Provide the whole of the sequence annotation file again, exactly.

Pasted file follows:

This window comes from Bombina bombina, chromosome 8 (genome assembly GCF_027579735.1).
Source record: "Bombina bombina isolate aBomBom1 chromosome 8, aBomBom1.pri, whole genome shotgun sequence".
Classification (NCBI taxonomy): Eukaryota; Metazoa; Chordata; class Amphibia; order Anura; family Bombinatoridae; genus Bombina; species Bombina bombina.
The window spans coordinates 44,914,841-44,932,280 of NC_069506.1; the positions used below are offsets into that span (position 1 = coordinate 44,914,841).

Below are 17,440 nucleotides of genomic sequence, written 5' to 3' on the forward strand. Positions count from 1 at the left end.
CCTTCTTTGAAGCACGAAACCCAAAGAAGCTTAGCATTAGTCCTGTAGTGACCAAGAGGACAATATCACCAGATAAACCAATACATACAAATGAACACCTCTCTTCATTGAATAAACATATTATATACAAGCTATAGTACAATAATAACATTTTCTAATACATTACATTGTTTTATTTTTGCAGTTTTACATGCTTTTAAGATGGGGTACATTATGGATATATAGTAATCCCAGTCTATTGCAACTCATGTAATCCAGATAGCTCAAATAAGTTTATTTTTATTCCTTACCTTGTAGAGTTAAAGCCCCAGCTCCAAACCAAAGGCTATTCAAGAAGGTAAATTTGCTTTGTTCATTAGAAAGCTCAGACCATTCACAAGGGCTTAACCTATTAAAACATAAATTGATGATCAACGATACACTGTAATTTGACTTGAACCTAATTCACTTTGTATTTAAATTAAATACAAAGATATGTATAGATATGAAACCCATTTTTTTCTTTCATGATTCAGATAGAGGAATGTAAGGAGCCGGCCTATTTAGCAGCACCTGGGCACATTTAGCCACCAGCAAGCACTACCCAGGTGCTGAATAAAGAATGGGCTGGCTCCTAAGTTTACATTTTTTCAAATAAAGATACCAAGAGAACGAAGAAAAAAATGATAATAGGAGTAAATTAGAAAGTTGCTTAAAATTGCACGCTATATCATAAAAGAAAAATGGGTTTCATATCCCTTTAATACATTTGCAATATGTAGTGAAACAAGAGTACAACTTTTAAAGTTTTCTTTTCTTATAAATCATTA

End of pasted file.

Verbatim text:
This window comes from Bombina bombina, chromosome 8 (genome assembly GCF_027579735.1).
Source record: "Bombina bombina isolate aBomBom1 chromosome 8, aBomBom1.pri, whole genome shotgun sequence".
Classification (NCBI taxonomy): Eukaryota; Metazoa; Chordata; class Amphibia; order Anura; family Bombinatoridae; genus Bombina; species Bombina bombina.
The window spans coordinates 44,914,841-44,932,280 of NC_069506.1; the positions used below are offsets into that span (position 1 = coordinate 44,914,841).

Below are 17,440 nucleotides of genomic sequence, written 5' to 3' on the forward strand. Positions count from 1 at the left end.
CCTTCTTTGAAGCACGAAACCCAAAGAAGCTTAGCATTAGTCCTGTAGTGACCAAGAGGACAATATCACCAGATAAACCAATACATACAAATGAACACCTCTCTTCATTGAATAAACATATTATATACAAGCTATAGTACAATAATAACATTTTCTAATACATTACATTGTTTTATTTTTGCAGTTTTACATGCTTTTAAGATGGGGTACATTATGGATATATAGTAATCCCAGTCTATTGCAACTCATGTAATCCAGATAGCTCAAATAAGTTTATTTTTATTCCTTACCTTGTAGAGTTAAAGCCCCAGCTCCAAACCAAAGGCTATTCAAGAAGGTAAATTTGCTTTGTTCATTAGAAAGCTCAGACCATTCACAAGGGCTTAACCTATTAAAACATAAATTGATGATCAACGATACACTGTAATTTGACTTGAACCTAATTCACTTTGTATTTAAATTAAATACAAAGATATGTATAGATATGAAACCCATTTTTTTCTTTCATGATTCAGATAGAGGAATGTAAGGAGCCGGCCTATTTAGCAGCACCTGGGCACATTTAGCCACCAGCAAGCACTACCCAGGTGCTGAATAAAGAATGGGCTGGCTCCTAAGTTTACATTTTTTCAAATAAAGATACCAAGAGAACGAAGAAAAAAATGATAATAGGAGTAAATTAGAAAGTTGCTTAAAATTGCACGCTATATCATAAAAGAAAAATGGGTTTCATATCCCTTTAATACATTTGCAATATGTAGTGAAACAAGAGTACAACTTTTAAAGTTTTCTTTTCTTATAAATCATTA